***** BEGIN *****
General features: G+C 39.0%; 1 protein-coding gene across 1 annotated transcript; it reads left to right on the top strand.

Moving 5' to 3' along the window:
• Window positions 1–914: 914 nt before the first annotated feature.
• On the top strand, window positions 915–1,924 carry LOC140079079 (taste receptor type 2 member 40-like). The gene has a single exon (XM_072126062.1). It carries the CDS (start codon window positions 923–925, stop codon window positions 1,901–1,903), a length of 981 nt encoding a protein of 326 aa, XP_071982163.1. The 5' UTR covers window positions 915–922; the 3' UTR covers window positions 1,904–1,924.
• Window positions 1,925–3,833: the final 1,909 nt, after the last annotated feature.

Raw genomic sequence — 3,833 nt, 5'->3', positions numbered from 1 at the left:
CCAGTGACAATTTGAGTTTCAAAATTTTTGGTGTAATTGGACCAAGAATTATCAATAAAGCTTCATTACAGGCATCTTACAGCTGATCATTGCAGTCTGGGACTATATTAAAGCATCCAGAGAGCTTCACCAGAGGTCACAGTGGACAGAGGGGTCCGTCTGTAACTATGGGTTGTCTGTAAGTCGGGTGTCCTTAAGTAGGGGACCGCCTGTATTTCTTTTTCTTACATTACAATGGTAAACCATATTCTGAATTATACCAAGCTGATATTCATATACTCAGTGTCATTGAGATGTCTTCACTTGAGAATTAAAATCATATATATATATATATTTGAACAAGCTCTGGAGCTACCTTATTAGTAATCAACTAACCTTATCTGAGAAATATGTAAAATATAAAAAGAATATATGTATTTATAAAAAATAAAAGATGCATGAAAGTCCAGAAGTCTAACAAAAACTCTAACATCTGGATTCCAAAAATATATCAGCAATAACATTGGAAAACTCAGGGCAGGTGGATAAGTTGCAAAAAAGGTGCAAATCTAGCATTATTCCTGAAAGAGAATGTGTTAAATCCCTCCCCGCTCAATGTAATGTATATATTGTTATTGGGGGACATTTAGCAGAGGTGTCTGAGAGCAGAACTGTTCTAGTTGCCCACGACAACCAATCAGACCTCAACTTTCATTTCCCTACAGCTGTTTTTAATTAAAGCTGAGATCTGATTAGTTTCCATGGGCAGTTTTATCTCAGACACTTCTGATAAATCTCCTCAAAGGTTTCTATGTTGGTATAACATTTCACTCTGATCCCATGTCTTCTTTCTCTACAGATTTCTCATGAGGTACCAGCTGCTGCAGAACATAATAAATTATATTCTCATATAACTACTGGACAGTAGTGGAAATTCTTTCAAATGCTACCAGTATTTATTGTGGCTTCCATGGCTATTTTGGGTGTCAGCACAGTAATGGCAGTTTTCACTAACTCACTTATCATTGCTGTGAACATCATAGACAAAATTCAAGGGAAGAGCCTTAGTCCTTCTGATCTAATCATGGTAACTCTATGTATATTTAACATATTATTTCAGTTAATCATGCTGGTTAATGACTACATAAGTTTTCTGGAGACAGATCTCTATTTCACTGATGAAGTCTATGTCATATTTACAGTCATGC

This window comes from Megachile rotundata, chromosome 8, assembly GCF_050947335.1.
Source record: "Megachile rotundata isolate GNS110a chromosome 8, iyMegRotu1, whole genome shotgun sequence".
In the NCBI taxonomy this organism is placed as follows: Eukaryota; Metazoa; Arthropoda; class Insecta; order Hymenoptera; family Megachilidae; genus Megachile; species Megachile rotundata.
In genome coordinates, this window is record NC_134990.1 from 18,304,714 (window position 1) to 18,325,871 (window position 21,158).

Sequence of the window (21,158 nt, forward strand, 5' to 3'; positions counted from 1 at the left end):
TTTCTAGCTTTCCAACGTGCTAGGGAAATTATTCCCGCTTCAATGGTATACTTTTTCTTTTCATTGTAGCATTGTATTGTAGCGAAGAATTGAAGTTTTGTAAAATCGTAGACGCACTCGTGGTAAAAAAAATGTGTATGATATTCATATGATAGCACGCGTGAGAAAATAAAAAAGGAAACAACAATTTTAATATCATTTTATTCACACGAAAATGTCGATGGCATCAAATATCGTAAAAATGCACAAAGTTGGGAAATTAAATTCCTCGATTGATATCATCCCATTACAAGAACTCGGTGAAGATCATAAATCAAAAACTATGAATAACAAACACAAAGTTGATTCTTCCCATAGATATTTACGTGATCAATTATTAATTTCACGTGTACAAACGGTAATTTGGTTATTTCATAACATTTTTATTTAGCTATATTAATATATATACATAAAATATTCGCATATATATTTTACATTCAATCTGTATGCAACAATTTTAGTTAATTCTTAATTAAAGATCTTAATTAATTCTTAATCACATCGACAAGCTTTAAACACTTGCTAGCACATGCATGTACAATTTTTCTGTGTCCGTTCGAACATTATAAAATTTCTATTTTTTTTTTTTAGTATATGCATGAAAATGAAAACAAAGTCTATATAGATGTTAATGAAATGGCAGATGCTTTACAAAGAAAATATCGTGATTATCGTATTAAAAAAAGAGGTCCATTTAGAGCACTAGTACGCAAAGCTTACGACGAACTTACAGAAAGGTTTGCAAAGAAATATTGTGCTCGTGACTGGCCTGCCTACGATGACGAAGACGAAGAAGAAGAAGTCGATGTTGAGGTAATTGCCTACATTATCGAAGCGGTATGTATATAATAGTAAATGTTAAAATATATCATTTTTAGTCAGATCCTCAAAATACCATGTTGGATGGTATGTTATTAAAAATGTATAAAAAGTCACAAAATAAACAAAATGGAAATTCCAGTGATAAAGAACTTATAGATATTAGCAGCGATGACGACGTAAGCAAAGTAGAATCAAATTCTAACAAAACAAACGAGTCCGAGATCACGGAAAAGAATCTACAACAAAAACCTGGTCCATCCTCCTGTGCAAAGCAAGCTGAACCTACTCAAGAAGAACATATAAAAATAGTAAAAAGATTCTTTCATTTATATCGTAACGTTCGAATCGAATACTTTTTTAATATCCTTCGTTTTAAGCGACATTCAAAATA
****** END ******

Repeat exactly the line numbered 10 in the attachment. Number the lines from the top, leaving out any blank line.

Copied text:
In the NCBI taxonomy this organism is placed as follows: Eukaryota; Metazoa; Arthropoda; class Insecta; order Hymenoptera; family Megachilidae; genus Megachile; species Megachile rotundata.